BIG Tobacco is at it again, this time with an insidious plan to hook a whole new generation of Americans on nicotine by making it seem like a harmless breath mint.
R.J. Reynolds, which brought you Joe Camel, is now test-marketing Camel Orbs, a smokeless tobacco product, in Ohio and elsewhere. Each tablet contains about 1 milligram of nicotine and dissolves in the mouth in a few minutes.
The product comes in metal boxes that resemble candy tins, lending the distinct impression that the manufacturers are practically counting on it to fall into the hands of children and teenagers. Inadvertently, of course.
Shelly Kiser of the American Lung Association of Ohio noted that such containers appear intended to deceive parents or teachers, who wouldn't know that kids were using the functional equivalent of tobacco - without the telltale smoke.
For their part, the tobacco companies insist that their smokeless products, and other newly marketed alternatives to smoking, are only sold to adults. But anti-smoking groups point out that the companies flavor the tobacco precisely to appeal to youngsters, who become addicted and often graduate to cigarettes.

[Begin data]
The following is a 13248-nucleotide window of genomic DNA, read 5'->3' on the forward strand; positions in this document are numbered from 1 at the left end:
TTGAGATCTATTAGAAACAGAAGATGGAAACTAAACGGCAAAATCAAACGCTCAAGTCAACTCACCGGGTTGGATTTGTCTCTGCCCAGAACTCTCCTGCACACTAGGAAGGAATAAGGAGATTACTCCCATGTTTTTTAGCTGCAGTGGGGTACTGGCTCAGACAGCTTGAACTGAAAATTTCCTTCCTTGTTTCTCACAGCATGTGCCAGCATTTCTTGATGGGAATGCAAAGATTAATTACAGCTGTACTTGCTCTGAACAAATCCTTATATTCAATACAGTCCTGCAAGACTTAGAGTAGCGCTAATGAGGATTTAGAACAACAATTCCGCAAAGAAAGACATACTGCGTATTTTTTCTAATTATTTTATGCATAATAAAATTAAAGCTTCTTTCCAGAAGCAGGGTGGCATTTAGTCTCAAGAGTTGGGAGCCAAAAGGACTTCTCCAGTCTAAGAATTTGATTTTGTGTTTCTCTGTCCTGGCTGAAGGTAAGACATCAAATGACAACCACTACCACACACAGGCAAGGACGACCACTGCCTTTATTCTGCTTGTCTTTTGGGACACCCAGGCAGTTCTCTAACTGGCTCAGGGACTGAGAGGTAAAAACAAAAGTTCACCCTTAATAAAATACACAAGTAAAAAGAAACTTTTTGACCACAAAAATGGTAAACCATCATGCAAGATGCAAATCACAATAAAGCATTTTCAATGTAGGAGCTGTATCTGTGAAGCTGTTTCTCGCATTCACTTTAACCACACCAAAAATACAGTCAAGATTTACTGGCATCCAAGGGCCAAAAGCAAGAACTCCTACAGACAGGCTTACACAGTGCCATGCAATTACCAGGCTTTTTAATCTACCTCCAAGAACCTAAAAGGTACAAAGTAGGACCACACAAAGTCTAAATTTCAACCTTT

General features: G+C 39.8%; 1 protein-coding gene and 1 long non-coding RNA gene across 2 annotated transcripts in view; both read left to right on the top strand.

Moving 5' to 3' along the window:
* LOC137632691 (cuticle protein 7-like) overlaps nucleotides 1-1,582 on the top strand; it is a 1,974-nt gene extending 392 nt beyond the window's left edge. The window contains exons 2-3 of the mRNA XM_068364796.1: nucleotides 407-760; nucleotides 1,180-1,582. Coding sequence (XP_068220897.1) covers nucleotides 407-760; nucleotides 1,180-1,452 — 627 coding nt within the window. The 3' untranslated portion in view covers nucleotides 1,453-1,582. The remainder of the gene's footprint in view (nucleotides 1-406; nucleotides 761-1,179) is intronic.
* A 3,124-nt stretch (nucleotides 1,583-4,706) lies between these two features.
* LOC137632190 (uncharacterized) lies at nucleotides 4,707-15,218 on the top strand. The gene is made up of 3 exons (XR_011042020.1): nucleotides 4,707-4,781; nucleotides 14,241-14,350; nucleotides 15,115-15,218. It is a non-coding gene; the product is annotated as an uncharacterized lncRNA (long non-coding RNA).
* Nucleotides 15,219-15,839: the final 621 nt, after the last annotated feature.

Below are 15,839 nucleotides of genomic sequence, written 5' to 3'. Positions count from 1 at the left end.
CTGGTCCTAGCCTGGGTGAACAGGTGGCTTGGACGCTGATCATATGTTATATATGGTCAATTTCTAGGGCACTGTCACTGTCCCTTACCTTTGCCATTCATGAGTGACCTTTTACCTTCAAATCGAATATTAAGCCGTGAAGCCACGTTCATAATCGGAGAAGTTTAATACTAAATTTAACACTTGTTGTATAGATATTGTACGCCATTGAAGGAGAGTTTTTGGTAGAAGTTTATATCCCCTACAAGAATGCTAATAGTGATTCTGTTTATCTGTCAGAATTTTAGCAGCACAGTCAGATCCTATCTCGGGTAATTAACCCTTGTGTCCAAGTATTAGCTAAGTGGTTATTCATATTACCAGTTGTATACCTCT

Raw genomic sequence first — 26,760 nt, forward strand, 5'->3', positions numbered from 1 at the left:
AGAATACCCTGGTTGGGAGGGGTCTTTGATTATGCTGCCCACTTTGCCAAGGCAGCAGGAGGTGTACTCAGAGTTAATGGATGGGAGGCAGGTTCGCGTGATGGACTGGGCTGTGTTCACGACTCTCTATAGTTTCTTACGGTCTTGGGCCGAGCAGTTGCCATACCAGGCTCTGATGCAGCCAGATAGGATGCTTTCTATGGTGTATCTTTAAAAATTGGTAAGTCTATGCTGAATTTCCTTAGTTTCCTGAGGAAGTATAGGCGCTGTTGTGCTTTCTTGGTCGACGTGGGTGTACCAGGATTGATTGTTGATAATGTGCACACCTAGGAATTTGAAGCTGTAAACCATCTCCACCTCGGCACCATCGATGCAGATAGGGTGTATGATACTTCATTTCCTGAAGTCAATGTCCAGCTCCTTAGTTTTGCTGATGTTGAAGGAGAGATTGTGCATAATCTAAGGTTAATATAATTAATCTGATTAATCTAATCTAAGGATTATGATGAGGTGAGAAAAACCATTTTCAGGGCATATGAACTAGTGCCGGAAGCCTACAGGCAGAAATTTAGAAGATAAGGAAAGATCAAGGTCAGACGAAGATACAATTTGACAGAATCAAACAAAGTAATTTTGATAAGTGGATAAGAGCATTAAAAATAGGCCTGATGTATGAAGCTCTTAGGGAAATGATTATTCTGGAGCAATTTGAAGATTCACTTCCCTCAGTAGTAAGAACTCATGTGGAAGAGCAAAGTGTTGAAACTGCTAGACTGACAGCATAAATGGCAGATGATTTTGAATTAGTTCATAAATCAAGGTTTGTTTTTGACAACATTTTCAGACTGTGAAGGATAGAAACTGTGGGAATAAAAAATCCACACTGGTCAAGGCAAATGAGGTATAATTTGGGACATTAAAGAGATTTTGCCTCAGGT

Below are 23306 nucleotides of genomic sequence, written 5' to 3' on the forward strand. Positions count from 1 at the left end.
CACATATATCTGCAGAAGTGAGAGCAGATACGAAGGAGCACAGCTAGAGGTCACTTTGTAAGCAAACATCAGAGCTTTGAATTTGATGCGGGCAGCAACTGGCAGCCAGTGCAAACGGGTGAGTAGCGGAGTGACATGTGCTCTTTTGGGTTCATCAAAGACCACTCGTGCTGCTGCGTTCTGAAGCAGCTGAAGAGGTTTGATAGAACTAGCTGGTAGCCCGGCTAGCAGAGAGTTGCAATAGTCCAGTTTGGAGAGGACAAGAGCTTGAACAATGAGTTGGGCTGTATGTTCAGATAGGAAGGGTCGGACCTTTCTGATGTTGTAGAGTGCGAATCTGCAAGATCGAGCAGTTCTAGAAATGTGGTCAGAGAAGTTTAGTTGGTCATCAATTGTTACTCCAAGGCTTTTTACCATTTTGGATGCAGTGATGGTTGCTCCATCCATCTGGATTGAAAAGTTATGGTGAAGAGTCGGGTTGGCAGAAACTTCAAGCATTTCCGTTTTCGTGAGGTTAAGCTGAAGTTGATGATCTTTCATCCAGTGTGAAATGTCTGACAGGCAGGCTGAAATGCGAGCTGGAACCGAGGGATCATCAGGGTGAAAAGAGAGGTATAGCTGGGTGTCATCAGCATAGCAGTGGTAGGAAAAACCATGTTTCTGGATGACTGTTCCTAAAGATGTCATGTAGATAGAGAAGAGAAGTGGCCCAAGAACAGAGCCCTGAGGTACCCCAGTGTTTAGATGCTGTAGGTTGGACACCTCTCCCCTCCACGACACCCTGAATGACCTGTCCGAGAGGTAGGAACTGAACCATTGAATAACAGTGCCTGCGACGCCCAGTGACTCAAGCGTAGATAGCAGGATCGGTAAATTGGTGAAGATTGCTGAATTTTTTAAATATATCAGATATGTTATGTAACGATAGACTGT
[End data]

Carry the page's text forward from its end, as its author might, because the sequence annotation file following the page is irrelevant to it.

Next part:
The dissolvable tobacco mints "have a dual danger of luring kids into the habit and keeping smokers addicted," said Dan McGoldrick of the Campaign for Tobacco Free Kids.
Targeting young people to smoke - even if the first step doesn't involve actually breathing toxic fumes - is a public health threat that demands a remedy in Congress.
Last month, the House overwhelmingly passed legislation that would not only give the Food and Drug Administration power to regulate tobacco advertising, but also authority to order product changes to protect the public.
If the Senate passes the bill, as expected, President Obama has said he would sign it, allowing the FDA to aggressively curb the new risk of smokeless tobacco before it can gain a foothold among the young and get another generation addicted.